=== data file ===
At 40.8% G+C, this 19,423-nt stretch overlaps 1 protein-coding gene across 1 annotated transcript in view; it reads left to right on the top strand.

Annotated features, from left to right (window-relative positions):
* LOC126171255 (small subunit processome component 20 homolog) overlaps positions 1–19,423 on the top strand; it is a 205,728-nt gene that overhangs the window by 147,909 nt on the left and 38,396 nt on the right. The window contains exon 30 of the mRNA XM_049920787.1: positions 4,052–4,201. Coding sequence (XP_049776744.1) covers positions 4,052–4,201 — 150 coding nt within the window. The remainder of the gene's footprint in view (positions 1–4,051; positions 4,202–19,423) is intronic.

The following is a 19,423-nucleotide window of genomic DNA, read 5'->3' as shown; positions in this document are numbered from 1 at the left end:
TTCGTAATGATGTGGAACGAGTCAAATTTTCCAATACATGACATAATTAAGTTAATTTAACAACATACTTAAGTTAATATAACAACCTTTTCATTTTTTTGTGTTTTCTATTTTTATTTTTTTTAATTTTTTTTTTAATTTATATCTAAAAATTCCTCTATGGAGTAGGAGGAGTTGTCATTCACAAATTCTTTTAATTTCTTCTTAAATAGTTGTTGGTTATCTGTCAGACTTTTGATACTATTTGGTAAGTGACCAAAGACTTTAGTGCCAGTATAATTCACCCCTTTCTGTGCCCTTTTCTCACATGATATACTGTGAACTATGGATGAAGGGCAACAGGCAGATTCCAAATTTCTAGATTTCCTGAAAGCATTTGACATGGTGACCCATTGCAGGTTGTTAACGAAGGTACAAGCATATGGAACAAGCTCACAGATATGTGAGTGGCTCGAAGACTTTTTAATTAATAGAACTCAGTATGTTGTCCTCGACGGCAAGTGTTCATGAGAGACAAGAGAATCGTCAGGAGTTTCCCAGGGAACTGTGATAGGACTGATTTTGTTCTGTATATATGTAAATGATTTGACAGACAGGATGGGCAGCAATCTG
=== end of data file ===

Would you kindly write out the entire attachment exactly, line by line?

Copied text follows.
At 40.8% G+C, this 19,423-nt stretch overlaps 1 protein-coding gene across 1 annotated transcript in view; it reads left to right on the top strand.

Annotated features, from left to right (window-relative positions):
* LOC126171255 (small subunit processome component 20 homolog) overlaps positions 1–19,423 on the top strand; it is a 205,728-nt gene that overhangs the window by 147,909 nt on the left and 38,396 nt on the right. The window contains exon 30 of the mRNA XM_049920787.1: positions 4,052–4,201. Coding sequence (XP_049776744.1) covers positions 4,052–4,201 — 150 coding nt within the window. The remainder of the gene's footprint in view (positions 1–4,051; positions 4,202–19,423) is intronic.

The following is a 19,423-nucleotide window of genomic DNA, read 5'->3' as shown; positions in this document are numbered from 1 at the left end:
TTCGTAATGATGTGGAACGAGTCAAATTTTCCAATACATGACATAATTAAGTTAATTTAACAACATACTTAAGTTAATATAACAACCTTTTCATTTTTTTGTGTTTTCTATTTTTATTTTTTTTAATTTTTTTTTTAATTTATATCTAAAAATTCCTCTATGGAGTAGGAGGAGTTGTCATTCACAAATTCTTTTAATTTCTTCTTAAATAGTTGTTGGTTATCTGTCAGACTTTTGATACTATTTGGTAAGTGACCAAAGACTTTAGTGCCAGTATAATTCACCCCTTTCTGTGCCCTTTTCTCACATGATATACTGTGAACTATGGATGAAGGGCAACAGGCAGATTCCAAATTTCTAGATTTCCTGAAAGCATTTGACATGGTGACCCATTGCAGGTTGTTAACGAAGGTACAAGCATATGGAACAAGCTCACAGATATGTGAGTGGCTCGAAGACTTTTTAATTAATAGAACTCAGTATGTTGTCCTCGACGGCAAGTGTTCATGAGAGACAAGAGAATCGTCAGGAGTTTCCCAGGGAACTGTGATAGGACTGATTTTGTTCTGTATATATGTAAATGATTTGACAGACAGGATGGGCAGCAATCTG